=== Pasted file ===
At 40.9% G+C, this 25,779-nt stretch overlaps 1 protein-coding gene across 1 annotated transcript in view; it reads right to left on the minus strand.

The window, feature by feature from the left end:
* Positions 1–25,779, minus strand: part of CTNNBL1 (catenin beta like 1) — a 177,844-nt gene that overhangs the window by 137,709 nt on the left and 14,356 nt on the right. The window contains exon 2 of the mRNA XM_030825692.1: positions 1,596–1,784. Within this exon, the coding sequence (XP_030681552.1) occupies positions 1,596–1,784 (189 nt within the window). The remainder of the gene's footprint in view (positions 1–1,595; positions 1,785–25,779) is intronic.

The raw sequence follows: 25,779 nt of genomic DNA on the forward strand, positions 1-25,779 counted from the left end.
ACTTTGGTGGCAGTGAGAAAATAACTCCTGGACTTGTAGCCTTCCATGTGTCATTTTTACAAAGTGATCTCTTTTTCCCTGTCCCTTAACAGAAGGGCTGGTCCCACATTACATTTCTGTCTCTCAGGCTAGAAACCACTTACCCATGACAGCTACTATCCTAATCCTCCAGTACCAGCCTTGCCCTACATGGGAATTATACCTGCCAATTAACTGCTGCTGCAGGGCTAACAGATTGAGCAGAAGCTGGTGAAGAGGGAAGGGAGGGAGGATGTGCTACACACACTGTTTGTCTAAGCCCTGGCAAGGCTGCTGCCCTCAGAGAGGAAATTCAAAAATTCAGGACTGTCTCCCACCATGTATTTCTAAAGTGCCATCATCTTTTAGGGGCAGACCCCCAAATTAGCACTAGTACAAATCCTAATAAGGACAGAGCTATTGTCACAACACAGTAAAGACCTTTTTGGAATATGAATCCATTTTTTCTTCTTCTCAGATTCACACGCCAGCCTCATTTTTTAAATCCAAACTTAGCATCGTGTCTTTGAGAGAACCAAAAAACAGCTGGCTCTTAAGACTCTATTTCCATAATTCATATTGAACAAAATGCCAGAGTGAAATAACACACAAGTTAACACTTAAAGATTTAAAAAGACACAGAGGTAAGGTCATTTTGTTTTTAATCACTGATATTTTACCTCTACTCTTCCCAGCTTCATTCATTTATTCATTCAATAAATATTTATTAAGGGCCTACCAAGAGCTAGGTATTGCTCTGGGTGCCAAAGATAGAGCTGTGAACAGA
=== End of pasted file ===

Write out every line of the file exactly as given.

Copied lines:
At 40.9% G+C, this 25,779-nt stretch overlaps 1 protein-coding gene across 1 annotated transcript in view; it reads right to left on the minus strand.

The window, feature by feature from the left end:
* Positions 1–25,779, minus strand: part of CTNNBL1 (catenin beta like 1) — a 177,844-nt gene that overhangs the window by 137,709 nt on the left and 14,356 nt on the right. The window contains exon 2 of the mRNA XM_030825692.1: positions 1,596–1,784. Within this exon, the coding sequence (XP_030681552.1) occupies positions 1,596–1,784 (189 nt within the window). The remainder of the gene's footprint in view (positions 1–1,595; positions 1,785–25,779) is intronic.

The raw sequence follows: 25,779 nt of genomic DNA on the forward strand, positions 1-25,779 counted from the left end.
ACTTTGGTGGCAGTGAGAAAATAACTCCTGGACTTGTAGCCTTCCATGTGTCATTTTTACAAAGTGATCTCTTTTTCCCTGTCCCTTAACAGAAGGGCTGGTCCCACATTACATTTCTGTCTCTCAGGCTAGAAACCACTTACCCATGACAGCTACTATCCTAATCCTCCAGTACCAGCCTTGCCCTACATGGGAATTATACCTGCCAATTAACTGCTGCTGCAGGGCTAACAGATTGAGCAGAAGCTGGTGAAGAGGGAAGGGAGGGAGGATGTGCTACACACACTGTTTGTCTAAGCCCTGGCAAGGCTGCTGCCCTCAGAGAGGAAATTCAAAAATTCAGGACTGTCTCCCACCATGTATTTCTAAAGTGCCATCATCTTTTAGGGGCAGACCCCCAAATTAGCACTAGTACAAATCCTAATAAGGACAGAGCTATTGTCACAACACAGTAAAGACCTTTTTGGAATATGAATCCATTTTTTCTTCTTCTCAGATTCACACGCCAGCCTCATTTTTTAAATCCAAACTTAGCATCGTGTCTTTGAGAGAACCAAAAAACAGCTGGCTCTTAAGACTCTATTTCCATAATTCATATTGAACAAAATGCCAGAGTGAAATAACACACAAGTTAACACTTAAAGATTTAAAAAGACACAGAGGTAAGGTCATTTTGTTTTTAATCACTGATATTTTACCTCTACTCTTCCCAGCTTCATTCATTTATTCATTCAATAAATATTTATTAAGGGCCTACCAAGAGCTAGGTATTGCTCTGGGTGCCAAAGATAGAGCTGTGAACAGA